He even had the game wardens timed. He knew where he shouldn’t be and at what time. That was Larry’s version of a game-winning home run or 99-yard touchdown run.

Larry was 20 years old when the bombing of Pearl Harbor took place on Dec. 7, 1941. His life of not having much of a childhood would soon extend into his 20s. Instead of waiting to be drafted into the service he decided to enlist in the U.S. Navy. That was in April of 1942.

Larry never talked about his time in the Navy — at least not to me. All we heard was about his time spent as the ship’s cook — a job he loved, despite it being in the hornet’s nest of the South Pacific during wartime.

Soon Larry wasn’t Larry anymore. He was “Cookie” and “Frenchy.” But despite the title changes, he was still Larry, the young man who thought more about others than he did himself. A trait that developed as a young lad.

It wasn’t until he developed dementia that he began to share the real war stories with me. At a time when he should have had the rest of his life to dream about, he was aboard either a U.S. destroyer or a seaplane tender.

Larry told me stories of spending time in the crow’s nest, keeping watch on the horizon for enemy aircraft. He told me of times when he made himself as small as he could as his ship was peppered with bullets from the sky. He told me of lying there as if dead, praying he would not be hit.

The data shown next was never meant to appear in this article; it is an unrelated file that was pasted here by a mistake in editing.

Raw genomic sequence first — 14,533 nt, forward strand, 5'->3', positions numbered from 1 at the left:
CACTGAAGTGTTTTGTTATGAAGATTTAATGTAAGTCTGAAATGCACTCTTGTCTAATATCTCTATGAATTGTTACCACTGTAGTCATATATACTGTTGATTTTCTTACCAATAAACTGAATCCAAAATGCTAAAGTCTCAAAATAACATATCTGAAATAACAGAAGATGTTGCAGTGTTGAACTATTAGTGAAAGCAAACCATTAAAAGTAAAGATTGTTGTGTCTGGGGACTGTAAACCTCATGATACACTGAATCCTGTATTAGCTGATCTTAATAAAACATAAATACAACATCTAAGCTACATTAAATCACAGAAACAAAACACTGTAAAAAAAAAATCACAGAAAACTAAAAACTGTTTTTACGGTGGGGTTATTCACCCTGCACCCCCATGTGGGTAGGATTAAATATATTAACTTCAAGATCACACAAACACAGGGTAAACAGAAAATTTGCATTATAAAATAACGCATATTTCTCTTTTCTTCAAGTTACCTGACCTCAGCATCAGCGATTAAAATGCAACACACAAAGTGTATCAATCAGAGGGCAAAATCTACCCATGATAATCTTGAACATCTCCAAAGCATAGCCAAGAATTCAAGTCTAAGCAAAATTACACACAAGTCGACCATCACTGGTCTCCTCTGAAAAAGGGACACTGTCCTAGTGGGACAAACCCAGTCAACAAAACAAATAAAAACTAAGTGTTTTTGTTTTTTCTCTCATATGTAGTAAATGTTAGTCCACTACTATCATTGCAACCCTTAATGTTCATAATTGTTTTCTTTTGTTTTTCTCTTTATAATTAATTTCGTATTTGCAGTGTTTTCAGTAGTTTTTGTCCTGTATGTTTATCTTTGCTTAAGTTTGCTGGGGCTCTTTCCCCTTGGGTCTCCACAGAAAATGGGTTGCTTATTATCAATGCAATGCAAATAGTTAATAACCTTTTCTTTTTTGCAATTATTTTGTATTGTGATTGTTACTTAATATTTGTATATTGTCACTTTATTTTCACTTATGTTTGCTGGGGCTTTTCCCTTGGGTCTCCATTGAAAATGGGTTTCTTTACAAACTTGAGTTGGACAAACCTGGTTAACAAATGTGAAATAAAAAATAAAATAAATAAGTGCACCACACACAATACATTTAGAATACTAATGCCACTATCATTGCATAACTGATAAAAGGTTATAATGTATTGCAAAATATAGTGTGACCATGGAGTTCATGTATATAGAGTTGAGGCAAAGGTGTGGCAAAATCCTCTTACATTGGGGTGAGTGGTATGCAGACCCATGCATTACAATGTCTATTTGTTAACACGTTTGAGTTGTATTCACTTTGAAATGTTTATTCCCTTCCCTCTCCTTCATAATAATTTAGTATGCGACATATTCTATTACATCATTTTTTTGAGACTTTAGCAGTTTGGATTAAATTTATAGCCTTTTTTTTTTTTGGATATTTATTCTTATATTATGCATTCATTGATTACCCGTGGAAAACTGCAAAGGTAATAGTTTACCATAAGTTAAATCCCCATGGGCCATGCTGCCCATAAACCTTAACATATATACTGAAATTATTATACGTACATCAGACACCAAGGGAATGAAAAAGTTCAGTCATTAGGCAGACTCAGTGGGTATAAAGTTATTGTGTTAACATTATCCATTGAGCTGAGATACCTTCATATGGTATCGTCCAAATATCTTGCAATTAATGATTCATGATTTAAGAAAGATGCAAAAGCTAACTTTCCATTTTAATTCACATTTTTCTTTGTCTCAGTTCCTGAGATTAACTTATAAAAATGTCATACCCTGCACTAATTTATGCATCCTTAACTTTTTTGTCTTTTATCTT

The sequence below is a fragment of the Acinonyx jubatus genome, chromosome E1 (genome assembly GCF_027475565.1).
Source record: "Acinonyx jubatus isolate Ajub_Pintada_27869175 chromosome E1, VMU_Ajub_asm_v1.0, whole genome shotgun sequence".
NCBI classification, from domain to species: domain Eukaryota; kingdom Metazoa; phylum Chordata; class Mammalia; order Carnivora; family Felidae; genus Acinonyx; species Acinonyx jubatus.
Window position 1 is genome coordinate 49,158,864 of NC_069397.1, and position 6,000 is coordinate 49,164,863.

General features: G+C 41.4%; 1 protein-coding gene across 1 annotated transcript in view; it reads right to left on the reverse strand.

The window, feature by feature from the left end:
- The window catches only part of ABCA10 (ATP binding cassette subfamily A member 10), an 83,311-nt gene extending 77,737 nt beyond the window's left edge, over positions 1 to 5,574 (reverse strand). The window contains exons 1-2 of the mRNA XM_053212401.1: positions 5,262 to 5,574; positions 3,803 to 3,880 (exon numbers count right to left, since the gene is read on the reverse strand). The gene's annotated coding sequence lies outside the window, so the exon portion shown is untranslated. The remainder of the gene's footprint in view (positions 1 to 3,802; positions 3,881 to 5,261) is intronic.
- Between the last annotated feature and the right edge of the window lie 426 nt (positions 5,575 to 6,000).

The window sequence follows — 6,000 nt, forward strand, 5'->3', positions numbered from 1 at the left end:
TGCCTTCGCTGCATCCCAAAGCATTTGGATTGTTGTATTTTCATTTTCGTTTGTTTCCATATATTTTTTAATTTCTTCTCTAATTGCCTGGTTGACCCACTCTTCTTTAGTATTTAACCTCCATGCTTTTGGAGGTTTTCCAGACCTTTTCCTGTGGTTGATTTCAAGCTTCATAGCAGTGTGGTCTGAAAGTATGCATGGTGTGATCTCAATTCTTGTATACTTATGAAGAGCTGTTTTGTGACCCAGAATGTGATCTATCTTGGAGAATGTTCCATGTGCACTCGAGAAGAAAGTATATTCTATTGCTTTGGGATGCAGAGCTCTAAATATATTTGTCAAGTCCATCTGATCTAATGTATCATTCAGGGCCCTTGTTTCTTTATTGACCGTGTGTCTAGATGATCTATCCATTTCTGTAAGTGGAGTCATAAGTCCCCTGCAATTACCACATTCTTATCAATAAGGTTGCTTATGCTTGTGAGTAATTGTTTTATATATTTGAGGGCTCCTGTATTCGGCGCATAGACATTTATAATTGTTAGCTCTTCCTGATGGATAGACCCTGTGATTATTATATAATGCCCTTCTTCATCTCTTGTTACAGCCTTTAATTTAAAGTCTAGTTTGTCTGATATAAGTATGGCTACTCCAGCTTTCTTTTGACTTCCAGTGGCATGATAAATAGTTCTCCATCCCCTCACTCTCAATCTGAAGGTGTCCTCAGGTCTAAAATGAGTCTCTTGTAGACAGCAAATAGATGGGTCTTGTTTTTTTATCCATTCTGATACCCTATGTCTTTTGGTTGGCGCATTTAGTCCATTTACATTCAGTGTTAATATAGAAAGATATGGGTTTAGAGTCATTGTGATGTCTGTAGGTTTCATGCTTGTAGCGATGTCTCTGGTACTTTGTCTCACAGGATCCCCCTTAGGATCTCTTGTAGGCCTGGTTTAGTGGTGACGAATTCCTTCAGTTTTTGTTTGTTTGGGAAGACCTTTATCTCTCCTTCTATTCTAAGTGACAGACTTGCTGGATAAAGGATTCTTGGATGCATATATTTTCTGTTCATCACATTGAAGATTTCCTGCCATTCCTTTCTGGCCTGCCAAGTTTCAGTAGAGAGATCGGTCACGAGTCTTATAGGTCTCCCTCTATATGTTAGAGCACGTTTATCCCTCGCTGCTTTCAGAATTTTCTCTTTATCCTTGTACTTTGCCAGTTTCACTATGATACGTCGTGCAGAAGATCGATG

Larry told me of a time when a Kamikaze fighter dove at his ship, but was deflected into the sea by one of the vessel’s guide wires. The sister destroyer next to his wasn’t so lucky.

Larry told me of the time his ship, the destroyer used to protect the bigger battleships, finally tracked down and destroyed an enemy submarine. Larry told me how his heart broke for the men onboard that submarine as it rose to the surface just before nose-diving into to the Pacific never to be seen again. He told me how he was haunted by what those men, even though they were the “enemy,” experienced that fateful day. They were fellow human beings after all. They weren’t responsible for the war they were all fighting.

Larry told me about how he would tend to wounded shipmates, feeding them as if they were babies. In a sense they all were children, young men in a place where they didn’t want to be, doing things they didn’t want to do. But they were in places where they had to be, doing things they had to do — all to keep America free.